On June 17th, the Lakers finally got their (other) man, executing a three-team trade for Anthony Davis that sent Lonzo Ball, Brandon Ingram, Josh Hart, De’Andre Hunter and three first round picks to the Pelicans, as well as shipping Isaac Bonga, Jemerrio Jones, Moritz Wagner and a second round pick to the Washington Wizards. The trade wouldn’t officially take place until July 6th in order to maximise the Lakers much-needed cap flexibility. Davis also waived a $4m trade bonus to aid his new team.
Quickly, they began assembling a roster to surround their new tandem. Two time NBA champion Danny Green came aboard, alongside former Warrior feel-good story Quinn Cook as well as DeMarcus Cousins, Jared Dudley, Troy Daniels and – in a move predictive of their 2021 summer intentions – LA’s most storied franchise claimed Kostas Antetokounmpo off the waivers.
The Lakers weren’t done big-game hunting either, allegedly remaining in the race for Kawhi Leonard’s services until the last minute. Perhaps their lusting after Leonard for so long cost them the ability to pick up other serviceable free agents, but truth be told, you gamble for the star every time you can.
With Leonard setting up camp in the white, red and blue side of Staples, the Lakers were left to scramble to pull together their extended roster, re-signing Kentavious Caldwell-Pope, Javale McGee, Rajon Rondo and Alex Caruso to round out an interesting mishmash of talent.
Things changed again on August 12th, when DeMarcus Cousins suffered another devastating setback, tearing his ACL during an offseason workout in Las Vegas. Having suffered a number of significant injuries in the last 18 months, the former All-Star’s downfall paints a tragic story of how a body’s limitations and poor timing can derail on-court success and financial security. Cousins summer went from bad to worse soon after with off-court, domestic issues bubbling into the public eye.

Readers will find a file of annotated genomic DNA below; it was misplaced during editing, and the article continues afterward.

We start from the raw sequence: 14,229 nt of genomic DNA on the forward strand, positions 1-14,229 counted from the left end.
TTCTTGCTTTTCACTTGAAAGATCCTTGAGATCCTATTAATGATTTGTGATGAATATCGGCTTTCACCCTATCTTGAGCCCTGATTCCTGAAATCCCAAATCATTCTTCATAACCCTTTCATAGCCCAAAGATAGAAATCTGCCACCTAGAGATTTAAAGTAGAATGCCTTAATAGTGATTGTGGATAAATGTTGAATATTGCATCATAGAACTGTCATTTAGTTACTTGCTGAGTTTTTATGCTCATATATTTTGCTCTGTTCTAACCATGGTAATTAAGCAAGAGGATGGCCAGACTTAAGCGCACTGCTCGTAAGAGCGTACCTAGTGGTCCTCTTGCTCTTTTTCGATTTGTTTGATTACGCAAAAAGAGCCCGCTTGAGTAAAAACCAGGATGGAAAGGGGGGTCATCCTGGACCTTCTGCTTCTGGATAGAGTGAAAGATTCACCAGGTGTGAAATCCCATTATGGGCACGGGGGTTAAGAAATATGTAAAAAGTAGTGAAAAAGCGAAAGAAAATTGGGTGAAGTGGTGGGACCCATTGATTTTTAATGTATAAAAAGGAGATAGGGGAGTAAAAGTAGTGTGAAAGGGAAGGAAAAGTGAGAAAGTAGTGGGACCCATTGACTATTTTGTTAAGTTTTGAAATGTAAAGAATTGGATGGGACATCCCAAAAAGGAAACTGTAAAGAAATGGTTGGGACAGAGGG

All of a sudden, the Lakers needed to pivot again. With Anthony Davis’ happiness a paramount concern and his unwillingness to roll at the five for significant minutes, the front office called upon a former Laker who’s career never recovered from the one season he spent there in 2012-13 – the drama magnet known as Dwight David Howard.
Once an MVP candidate and a dominant defensive force, Howard’s ceiling, as he approaches 34, is little more than that of a functional role player. A body able to handle the physicality that still exists around the hoop, snaring rebounds, changing shots and finishing high percentage shots (free throws excluded). But if Howard can surpass expectations, he could prove to be a valuable asset for the Lakers.
If that wasn’t enough of a roster overhaul, Luke Walton was dismissed as head coach and replaced by Frank Vogel. Vogel – a defensive minded coach – can try to help some of this team’s key deficiencies. However, a more important area for improvement will be the Lakers’ 24th ranked offense.
Expectations are super high for the 2019-2020 Lakers – for the general populace, at least, it’s a Finals or bust situation. With some luck and small miracles, that’s a possibility. A second round appearance in the playoffs will give them the building blocks needed to reassure AD that LA should be his home for the long term. A lot rides on this season and the primary focus should be securing Davis’ services for a further five years, rather than a do-or-die date with the Larry O’Brien.